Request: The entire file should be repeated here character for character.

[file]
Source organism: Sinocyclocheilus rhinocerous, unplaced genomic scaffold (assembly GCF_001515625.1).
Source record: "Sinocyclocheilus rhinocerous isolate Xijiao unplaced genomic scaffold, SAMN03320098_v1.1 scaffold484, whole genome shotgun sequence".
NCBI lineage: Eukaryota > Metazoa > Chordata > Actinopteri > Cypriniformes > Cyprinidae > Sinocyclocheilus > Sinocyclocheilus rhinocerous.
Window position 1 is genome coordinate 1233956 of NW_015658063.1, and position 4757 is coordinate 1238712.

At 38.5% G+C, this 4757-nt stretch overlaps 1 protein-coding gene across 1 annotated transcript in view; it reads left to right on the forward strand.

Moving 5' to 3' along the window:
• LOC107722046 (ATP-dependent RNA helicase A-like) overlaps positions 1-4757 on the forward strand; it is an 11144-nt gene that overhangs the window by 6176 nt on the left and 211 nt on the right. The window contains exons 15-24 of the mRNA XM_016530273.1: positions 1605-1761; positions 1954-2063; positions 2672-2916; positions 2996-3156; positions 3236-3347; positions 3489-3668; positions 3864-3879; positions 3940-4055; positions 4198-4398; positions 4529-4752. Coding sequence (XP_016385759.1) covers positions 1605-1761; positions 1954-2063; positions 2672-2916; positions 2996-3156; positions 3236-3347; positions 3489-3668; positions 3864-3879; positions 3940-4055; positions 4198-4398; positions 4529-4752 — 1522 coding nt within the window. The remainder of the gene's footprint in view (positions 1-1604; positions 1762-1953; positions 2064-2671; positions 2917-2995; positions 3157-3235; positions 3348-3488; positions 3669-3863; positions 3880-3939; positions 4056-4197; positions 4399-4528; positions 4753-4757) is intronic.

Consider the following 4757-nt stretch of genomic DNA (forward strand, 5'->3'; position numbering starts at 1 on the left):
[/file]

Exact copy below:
Source organism: Sinocyclocheilus rhinocerous, unplaced genomic scaffold (assembly GCF_001515625.1).
Source record: "Sinocyclocheilus rhinocerous isolate Xijiao unplaced genomic scaffold, SAMN03320098_v1.1 scaffold484, whole genome shotgun sequence".
NCBI lineage: Eukaryota > Metazoa > Chordata > Actinopteri > Cypriniformes > Cyprinidae > Sinocyclocheilus > Sinocyclocheilus rhinocerous.
Window position 1 is genome coordinate 1233956 of NW_015658063.1, and position 4757 is coordinate 1238712.

At 38.5% G+C, this 4757-nt stretch overlaps 1 protein-coding gene across 1 annotated transcript in view; it reads left to right on the forward strand.

Moving 5' to 3' along the window:
• LOC107722046 (ATP-dependent RNA helicase A-like) overlaps positions 1-4757 on the forward strand; it is an 11144-nt gene that overhangs the window by 6176 nt on the left and 211 nt on the right. The window contains exons 15-24 of the mRNA XM_016530273.1: positions 1605-1761; positions 1954-2063; positions 2672-2916; positions 2996-3156; positions 3236-3347; positions 3489-3668; positions 3864-3879; positions 3940-4055; positions 4198-4398; positions 4529-4752. Coding sequence (XP_016385759.1) covers positions 1605-1761; positions 1954-2063; positions 2672-2916; positions 2996-3156; positions 3236-3347; positions 3489-3668; positions 3864-3879; positions 3940-4055; positions 4198-4398; positions 4529-4752 — 1522 coding nt within the window. The remainder of the gene's footprint in view (positions 1-1604; positions 1762-1953; positions 2064-2671; positions 2917-2995; positions 3157-3235; positions 3348-3488; positions 3669-3863; positions 3880-3939; positions 4056-4197; positions 4399-4528; positions 4753-4757) is intronic.

Consider the following 4757-nt stretch of genomic DNA (forward strand, 5'->3'; position numbering starts at 1 on the left):